Finding trusted resources for nutrition information

Home ThinkSpace Week 3: Food and Environment Finding trusted resources for nutrition information

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  • “Nutrition Insanity” and “Analysis Paralysis” – the feeling of powerlessness that comes from hearing so many conflicting messages about what (and how) we should or shouldn’t eat
    I enjoy reading articles about nutrition and learning about what foods contain which nutrients and how they interact with each other. I try to use these articles to inform myself about what I can eat to have a healthy, balanced diet (even if all I want are cookies…). It’s so common to get conflicting input (is coffee good or bad?!?) that I am almost suspicious of everything I learn these days. I have decided to trust my naturopathic doctor. I also have an aunt who studied holistic nutrition and I value her input as well. Ultimately, the decision about what to eat is very personal, but isn’t it so frustrating trying to gather information from others?!
    How do you determine trusted sources for nutritional information?  What have you done when sources you trust offer conflicting advice?

    Rachel Carriere
  • I have read a lot of food writers, listened to a lot of food podcasts, and seen many food documentaries. What I found resonated with me the most are the ones that linked growing food to the food we eat,  and why were our food comes from and how it is grown is important. Michael Pollan has been especially influential in my thoughts about this (I have read most of his books). I have been a gardener for a long time and the more I learn about sustainable organic food production, the more I understand how important it is to get those nutrients into me with as little fuss as possible.

    The biggest issue with conflicting evidence (eg whether coffee or chocolate is good/bad) is that there is always more to the claim than can be described in one sentence. For example: chocolate comes from cacao which is a fermented food, and the best way to benefit from the antioxidant properties of cacao is to eat raw cacao nibs. Once that cacao has been roasted and refined, then combined with a ton of fat and sugar, it’s hard to claim that it’s still healthy.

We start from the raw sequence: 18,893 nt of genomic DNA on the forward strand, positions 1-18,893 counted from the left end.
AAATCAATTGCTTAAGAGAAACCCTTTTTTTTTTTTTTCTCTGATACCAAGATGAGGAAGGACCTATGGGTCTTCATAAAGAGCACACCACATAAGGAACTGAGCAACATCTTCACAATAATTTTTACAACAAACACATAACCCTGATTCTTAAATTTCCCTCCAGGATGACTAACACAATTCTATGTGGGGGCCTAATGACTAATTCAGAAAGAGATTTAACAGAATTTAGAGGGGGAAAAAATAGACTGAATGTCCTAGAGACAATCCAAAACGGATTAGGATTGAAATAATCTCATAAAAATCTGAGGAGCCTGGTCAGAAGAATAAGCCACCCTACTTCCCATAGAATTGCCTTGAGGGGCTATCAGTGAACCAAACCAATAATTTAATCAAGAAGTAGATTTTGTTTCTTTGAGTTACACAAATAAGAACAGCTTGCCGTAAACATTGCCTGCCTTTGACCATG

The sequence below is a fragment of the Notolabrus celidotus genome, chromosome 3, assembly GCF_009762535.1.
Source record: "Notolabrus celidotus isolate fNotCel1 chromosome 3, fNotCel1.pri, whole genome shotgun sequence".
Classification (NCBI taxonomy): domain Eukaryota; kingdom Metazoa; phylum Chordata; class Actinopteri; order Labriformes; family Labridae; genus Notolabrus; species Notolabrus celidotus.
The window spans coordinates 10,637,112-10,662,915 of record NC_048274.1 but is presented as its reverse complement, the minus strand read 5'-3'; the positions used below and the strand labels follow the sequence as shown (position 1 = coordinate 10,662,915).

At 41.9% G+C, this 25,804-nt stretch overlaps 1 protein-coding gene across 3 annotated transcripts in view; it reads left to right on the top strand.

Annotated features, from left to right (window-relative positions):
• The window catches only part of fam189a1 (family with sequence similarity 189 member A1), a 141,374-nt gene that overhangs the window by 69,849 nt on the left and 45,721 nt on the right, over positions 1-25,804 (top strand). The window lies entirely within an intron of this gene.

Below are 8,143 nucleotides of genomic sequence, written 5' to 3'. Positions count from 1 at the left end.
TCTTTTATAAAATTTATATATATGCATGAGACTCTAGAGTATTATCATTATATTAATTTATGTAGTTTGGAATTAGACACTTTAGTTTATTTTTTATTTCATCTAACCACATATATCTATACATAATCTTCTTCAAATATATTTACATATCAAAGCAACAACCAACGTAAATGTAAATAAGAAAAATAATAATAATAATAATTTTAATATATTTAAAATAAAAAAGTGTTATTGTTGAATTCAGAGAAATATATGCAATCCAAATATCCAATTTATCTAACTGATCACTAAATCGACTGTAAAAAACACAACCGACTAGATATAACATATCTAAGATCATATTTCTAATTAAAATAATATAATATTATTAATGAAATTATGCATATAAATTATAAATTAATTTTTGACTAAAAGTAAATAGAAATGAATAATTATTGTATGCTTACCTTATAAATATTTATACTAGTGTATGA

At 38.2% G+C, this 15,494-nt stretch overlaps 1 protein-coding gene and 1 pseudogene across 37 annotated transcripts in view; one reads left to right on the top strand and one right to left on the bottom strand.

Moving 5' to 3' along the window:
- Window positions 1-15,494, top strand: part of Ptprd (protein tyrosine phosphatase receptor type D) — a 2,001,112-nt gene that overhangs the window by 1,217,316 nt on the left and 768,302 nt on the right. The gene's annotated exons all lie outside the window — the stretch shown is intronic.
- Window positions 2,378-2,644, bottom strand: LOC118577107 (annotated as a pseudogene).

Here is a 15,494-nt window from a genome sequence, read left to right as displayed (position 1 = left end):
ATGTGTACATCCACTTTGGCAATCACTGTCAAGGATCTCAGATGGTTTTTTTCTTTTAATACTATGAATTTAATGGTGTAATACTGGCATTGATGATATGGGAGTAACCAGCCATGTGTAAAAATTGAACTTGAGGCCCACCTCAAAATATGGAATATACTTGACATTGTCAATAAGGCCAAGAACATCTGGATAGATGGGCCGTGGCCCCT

On the other hand, there are trade offs too. Coffee/caffeine has proven to have some benefits but it has also been linked to certain ailments. I am an acne sufferer, and coffee in particular has been named as a potential culprit. I love coffee so I’m not likely to give it up any time soon, even though I would absolutely love to have clear skin.

    The other thing to consider is that there is no one-size-fits-all approach. We all have a different genetic makeup and therefore differ in our genetic predispositions to how our bodies respond to inputs. Some people can drink two pots a day whereas I max out at three cups.

    I should disclose here that I am a healthcare researcher and have links to the genomic research community, so I make an effort to understand the science behind claims. At the end of the day, though, my body will tell me what it needs and what it wants less of. It’s up to me to pay attention and obey.


  • I’ve found the People’s Pharmacy ( radio show helpful for health information in general, but especially helpful for nutrition and supplement information.

    • Mary Grace, how do you decide whether to trust the nutrition and supplement information that you encounter on People’s Pharmacy? #trust

      • Good question, Annie. There are a number of reasons: the hosts have backgrounds in pharmacology and anthropology, they often present many sides of an issue, cite evidence-based research, have guests who are experts in a specific field, and invite listeners to share their experiences. In my opinion, they approach health as a participatory discussion, with input from practitioners and patients.


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